Electronic shelf labels have been around for decades - have they finally arrived?

26 Nov 2014 6:18 PM -

Electronic shelf labels have been around for more than 20 years, first appearing in France in the 1980's. Whilst the benefits for ESL have always been clear and obvious, centring on labour savings and pricing accuracy, the road to mass adoption for retailers has been a gradual one. Why is this?
In part this has been due to the fact that the early incarnations of electronic labels were quite crude. They looked like the top of a calculator pinned to the shelf edge. Customer legibility was poor and importantly, with the old technology (called segment LCD) bar codes couldn't appear on the labels and so there was still a need for paper. In addition, the infrastructure needed to set up ESLs in the past was expensive and elaborate to install.
Whilst the commercial case for ESL has remained strong and getting stronger, new advances in the technology are seeing electronic labels close the gap on some of the old issues. Very light touch Radio Frequency technology has been developed by one of the leaders in the field, the British company ZBD Displays. This radio frequency technology (RF) doesn't suffer from the issues faced by its predecessors Infra-Red (IR) or Visible Light Technology (VLT). The latter two require significant equipment in store to work because they rely to a degree on line of sight with the shelf labels. Fully graphical LCD or e-paper displays can now display barcodes and brand logos and are significantly easier to read than the old segment LCD displays. This not only means that they meet the consumer requirements, but also that they can replace paper labels entirely.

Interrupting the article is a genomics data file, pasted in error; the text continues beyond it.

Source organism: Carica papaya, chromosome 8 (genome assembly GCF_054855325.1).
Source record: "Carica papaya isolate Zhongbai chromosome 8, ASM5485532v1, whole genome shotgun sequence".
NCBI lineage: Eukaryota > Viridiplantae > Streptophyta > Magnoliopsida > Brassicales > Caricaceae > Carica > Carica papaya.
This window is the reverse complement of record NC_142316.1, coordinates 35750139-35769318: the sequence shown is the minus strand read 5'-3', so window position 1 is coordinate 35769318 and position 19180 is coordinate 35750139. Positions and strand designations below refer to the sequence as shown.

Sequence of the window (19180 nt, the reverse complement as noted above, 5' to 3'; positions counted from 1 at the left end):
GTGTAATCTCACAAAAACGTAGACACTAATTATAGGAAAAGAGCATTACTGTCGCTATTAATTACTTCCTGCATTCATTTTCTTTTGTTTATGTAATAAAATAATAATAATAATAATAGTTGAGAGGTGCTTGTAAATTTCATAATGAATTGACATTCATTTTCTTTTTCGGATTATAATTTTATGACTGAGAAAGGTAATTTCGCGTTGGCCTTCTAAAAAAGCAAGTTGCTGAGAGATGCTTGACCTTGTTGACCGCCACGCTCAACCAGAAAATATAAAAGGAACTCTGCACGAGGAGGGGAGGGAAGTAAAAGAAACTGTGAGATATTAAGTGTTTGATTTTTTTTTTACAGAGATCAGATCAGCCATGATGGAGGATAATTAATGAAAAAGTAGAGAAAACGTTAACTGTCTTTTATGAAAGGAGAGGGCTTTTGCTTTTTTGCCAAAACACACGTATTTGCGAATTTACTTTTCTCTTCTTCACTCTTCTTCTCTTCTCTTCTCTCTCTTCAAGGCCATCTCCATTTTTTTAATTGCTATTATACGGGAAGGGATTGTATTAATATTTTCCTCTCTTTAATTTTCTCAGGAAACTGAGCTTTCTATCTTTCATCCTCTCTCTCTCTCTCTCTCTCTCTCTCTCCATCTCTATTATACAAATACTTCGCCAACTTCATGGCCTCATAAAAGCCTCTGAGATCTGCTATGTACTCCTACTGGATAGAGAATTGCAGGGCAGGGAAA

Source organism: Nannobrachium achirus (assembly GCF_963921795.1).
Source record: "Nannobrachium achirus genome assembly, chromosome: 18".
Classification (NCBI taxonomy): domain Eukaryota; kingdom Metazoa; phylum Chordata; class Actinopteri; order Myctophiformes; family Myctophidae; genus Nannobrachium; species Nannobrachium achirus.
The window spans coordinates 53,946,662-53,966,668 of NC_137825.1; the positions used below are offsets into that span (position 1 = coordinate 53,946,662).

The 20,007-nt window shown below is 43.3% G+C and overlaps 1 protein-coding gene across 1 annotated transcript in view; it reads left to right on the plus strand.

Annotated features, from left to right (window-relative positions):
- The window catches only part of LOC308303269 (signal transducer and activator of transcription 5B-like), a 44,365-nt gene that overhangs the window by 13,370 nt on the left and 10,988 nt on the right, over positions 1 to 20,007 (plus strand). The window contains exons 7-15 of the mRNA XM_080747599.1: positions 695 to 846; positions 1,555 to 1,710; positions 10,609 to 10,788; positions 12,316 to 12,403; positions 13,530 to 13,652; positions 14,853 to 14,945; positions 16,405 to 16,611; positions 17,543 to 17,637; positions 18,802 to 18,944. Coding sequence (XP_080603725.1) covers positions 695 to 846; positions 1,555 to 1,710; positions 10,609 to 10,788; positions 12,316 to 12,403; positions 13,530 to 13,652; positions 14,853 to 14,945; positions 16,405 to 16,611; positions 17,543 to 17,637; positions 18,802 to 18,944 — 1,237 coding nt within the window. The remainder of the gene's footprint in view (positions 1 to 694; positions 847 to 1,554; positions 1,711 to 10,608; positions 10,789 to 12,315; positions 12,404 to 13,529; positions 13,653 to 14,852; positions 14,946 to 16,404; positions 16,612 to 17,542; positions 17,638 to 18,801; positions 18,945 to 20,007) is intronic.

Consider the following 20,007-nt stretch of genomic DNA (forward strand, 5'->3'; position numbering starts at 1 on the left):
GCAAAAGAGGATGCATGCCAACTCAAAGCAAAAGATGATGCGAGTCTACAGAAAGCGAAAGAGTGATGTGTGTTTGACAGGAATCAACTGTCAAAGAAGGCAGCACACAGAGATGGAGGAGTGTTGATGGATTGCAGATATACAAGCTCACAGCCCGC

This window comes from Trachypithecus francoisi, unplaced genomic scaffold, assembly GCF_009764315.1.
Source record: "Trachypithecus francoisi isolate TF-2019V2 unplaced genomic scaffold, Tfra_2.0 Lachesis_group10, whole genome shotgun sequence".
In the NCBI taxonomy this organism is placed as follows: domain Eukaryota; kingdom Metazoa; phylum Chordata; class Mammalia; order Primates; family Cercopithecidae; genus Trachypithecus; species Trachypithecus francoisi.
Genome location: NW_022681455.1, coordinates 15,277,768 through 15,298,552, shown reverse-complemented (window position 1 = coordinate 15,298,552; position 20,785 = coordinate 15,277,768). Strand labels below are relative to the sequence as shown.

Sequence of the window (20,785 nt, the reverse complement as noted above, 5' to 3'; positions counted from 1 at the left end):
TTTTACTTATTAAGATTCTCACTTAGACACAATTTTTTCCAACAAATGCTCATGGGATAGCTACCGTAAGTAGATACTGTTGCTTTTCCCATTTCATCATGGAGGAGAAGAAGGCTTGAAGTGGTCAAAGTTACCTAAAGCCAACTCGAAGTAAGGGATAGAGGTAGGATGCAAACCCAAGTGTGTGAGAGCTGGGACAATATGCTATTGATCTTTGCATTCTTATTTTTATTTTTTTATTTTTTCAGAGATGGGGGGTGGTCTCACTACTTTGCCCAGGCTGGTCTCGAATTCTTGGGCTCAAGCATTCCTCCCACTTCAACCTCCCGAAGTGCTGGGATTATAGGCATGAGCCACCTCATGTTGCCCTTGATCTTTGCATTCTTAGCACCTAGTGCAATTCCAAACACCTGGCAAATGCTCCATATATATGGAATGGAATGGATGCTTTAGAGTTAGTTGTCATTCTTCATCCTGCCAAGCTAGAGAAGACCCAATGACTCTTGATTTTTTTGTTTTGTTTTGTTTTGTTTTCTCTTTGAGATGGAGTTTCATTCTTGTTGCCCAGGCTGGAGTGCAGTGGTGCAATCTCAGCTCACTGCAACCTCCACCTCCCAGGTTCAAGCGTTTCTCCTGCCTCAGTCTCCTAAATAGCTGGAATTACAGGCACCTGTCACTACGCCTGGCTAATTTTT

Adoption within retail around the world has been in pockets most notably in the Nordics, Middle East, and Europe. Adoption in the US has been slow. Technology improvements aside, there are still some fundamental conditions which have to be satisfied in order for the business case for ESL to be compelling. These conditions are about in store labour costs and about the amount of price activity in the market. Where labour costs are high and pricing volatile, the case is almost irresistible. Where labour is cheap and EDLP is common, the case is less compelling. This is at the heart of why ESL has been slow to take off in the US - a market with relatively low unskilled labour costs and relatively stable pricing. In Australia, labour costs are high and there is a high proportion of promoted products, which means Australian retailers are spending a great deal of money on price management.
Adoption of new technology has always been slow. When electronic scanning cash registers were introduced three decades ago there was tremendous resistance, from governments to unions. Now we wonder how we could have done without them. Now that the technology is robust and fit for purpose for electronic shelf labels, the moment has surely arrived for its widespread adoption in Australia.

Joe Blundell is a Director of Mirador, a leading company in technology solutions for retailers in Australia

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